The history of Haiti is one of mercurial changes and staggering violence. It was the richest colony in the New World in the 18th Century, built upon the backs of slaves who were flogged and even buried alive for minor offenses. It was ruled by one tyrant after another throughout the 19th Century, until the last of them, Vilbrun Guillaume Sam, was murdered and dismembered in 1915. The 20th Century saw U.S. occupation, then the dictatorship of François "Papa Doc" Duvalier, who terrorized the country with his volunteer enforcers, the Tontons Macoutes (which means "uncle bogeymen" in Creole). By the time his son, Jean-Claude "Baby Doc" Duvalier took the reins in 1971, Haiti had become the poorest country in the Western Hemisphere.
But through all of this upheaval, the Haitian populace has somehow managed to hang on to its distinctive culture. Haiti is like no other place on Earth, a fact celebrated at the Museum of Contemporary Art this Saturday at 2 p.m. Lucrece Louisdhon, a children's librarian, arts administrator, and professional dancer, performs Cric Crac, a multicultural storytelling event. She attempts to inspire audience members to better understand their own as well as other cultures through her tales, told in English, French, and Creole.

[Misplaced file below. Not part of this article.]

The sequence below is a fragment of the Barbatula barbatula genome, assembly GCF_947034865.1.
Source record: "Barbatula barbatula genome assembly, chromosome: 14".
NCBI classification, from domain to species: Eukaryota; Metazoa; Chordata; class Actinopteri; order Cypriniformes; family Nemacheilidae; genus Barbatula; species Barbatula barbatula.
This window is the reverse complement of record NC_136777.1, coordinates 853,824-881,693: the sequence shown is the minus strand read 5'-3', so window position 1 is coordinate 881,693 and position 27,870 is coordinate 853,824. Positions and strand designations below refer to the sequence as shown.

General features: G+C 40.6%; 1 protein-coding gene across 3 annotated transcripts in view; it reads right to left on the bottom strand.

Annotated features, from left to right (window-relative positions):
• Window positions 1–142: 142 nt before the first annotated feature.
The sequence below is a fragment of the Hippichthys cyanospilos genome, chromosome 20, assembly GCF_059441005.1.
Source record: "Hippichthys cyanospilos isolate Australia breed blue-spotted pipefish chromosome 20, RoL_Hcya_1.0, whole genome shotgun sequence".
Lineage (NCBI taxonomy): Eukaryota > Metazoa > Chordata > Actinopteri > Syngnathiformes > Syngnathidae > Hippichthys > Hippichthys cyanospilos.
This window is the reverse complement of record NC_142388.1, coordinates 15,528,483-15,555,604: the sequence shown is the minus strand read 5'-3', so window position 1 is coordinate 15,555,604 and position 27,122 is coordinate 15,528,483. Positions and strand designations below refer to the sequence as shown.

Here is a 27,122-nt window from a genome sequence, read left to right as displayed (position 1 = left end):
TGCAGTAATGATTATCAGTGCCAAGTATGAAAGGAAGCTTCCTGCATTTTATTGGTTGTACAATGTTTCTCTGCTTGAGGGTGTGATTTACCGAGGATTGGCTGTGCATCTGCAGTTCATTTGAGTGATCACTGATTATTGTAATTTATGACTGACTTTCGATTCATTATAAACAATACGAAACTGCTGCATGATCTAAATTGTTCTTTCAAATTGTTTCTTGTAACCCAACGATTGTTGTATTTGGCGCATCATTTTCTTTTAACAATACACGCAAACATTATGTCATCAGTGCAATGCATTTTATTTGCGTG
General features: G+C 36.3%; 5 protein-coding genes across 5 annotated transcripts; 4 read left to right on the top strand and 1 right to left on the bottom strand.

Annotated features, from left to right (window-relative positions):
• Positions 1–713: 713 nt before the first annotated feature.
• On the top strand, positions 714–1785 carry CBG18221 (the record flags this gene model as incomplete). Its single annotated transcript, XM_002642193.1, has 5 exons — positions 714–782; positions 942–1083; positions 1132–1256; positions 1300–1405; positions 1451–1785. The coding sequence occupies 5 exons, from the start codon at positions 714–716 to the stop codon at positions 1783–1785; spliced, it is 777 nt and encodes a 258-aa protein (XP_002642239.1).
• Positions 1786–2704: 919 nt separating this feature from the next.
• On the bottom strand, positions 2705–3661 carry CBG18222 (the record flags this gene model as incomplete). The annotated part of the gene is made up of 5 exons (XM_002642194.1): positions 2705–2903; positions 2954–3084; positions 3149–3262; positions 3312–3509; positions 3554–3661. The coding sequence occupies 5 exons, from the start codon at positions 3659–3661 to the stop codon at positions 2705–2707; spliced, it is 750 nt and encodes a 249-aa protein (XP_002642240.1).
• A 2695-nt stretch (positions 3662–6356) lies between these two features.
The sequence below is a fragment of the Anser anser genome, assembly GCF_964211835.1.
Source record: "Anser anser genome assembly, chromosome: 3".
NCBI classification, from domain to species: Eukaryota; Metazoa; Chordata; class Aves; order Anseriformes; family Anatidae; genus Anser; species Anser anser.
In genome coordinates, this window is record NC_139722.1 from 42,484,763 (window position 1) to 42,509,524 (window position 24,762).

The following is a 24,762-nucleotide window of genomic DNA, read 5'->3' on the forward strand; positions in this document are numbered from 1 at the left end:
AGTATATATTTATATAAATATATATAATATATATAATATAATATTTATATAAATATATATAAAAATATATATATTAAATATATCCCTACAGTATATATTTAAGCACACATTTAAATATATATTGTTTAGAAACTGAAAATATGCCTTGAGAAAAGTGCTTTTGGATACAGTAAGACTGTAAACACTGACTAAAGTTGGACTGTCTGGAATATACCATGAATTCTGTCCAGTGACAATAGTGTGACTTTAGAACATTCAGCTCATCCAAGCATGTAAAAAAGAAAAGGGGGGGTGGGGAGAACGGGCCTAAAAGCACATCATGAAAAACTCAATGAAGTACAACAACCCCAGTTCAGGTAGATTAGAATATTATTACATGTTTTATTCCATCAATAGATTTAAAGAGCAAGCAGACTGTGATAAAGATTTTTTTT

The Haitian cultural celebration continues next Saturday, August 18, at the same time with "Haitian Culture Through Dance," choreographed and performed by Louines Louinis, artistic director of the Louines Louinis Haitian Dance Theater. Haitian dance, like much of Haitian culture, is a unique blend of African and European influences. Both events are free with museum admission and both promise to give audiences a new perspective on South Florida's neighbor to the south.
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